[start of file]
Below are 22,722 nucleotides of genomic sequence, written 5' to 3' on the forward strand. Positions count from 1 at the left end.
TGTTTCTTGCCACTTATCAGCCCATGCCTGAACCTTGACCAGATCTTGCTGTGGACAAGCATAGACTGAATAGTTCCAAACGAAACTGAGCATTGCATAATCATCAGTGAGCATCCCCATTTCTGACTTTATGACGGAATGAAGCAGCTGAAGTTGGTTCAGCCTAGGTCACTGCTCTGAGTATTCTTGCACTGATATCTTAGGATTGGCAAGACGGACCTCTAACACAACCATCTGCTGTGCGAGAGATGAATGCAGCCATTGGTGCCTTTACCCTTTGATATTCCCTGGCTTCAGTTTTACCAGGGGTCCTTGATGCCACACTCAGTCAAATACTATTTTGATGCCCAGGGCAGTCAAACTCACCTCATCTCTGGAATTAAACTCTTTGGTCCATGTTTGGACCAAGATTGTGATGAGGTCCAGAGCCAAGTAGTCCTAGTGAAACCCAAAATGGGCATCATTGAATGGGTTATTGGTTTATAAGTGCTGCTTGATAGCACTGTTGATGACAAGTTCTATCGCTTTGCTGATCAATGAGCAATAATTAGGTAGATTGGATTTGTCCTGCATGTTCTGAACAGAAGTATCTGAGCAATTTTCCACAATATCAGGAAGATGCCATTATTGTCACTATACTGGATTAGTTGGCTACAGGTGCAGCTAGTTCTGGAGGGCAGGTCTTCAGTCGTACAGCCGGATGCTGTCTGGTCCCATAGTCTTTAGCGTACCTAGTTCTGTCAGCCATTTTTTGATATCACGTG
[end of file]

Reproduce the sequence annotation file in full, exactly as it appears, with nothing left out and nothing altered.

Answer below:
Below are 22,722 nucleotides of genomic sequence, written 5' to 3' on the forward strand. Positions count from 1 at the left end.
TGTTTCTTGCCACTTATCAGCCCATGCCTGAACCTTGACCAGATCTTGCTGTGGACAAGCATAGACTGAATAGTTCCAAACGAAACTGAGCATTGCATAATCATCAGTGAGCATCCCCATTTCTGACTTTATGACGGAATGAAGCAGCTGAAGTTGGTTCAGCCTAGGTCACTGCTCTGAGTATTCTTGCACTGATATCTTAGGATTGGCAAGACGGACCTCTAACACAACCATCTGCTGTGCGAGAGATGAATGCAGCCATTGGTGCCTTTACCCTTTGATATTCCCTGGCTTCAGTTTTACCAGGGGTCCTTGATGCCACACTCAGTCAAATACTATTTTGATGCCCAGGGCAGTCAAACTCACCTCATCTCTGGAATTAAACTCTTTGGTCCATGTTTGGACCAAGATTGTGATGAGGTCCAGAGCCAAGTAGTCCTAGTGAAACCCAAAATGGGCATCATTGAATGGGTTATTGGTTTATAAGTGCTGCTTGATAGCACTGTTGATGACAAGTTCTATCGCTTTGCTGATCAATGAGCAATAATTAGGTAGATTGGATTTGTCCTGCATGTTCTGAACAGAAGTATCTGAGCAATTTTCCACAATATCAGGAAGATGCCATTATTGTCACTATACTGGATTAGTTGGCTACAGGTGCAGCTAGTTCTGGAGGGCAGGTCTTCAGTCGTACAGCCGGATGCTGTCTGGTCCCATAGTCTTTAGCGTACCTAGTTCTGTCAGCCATTTTTTGATATCACGTG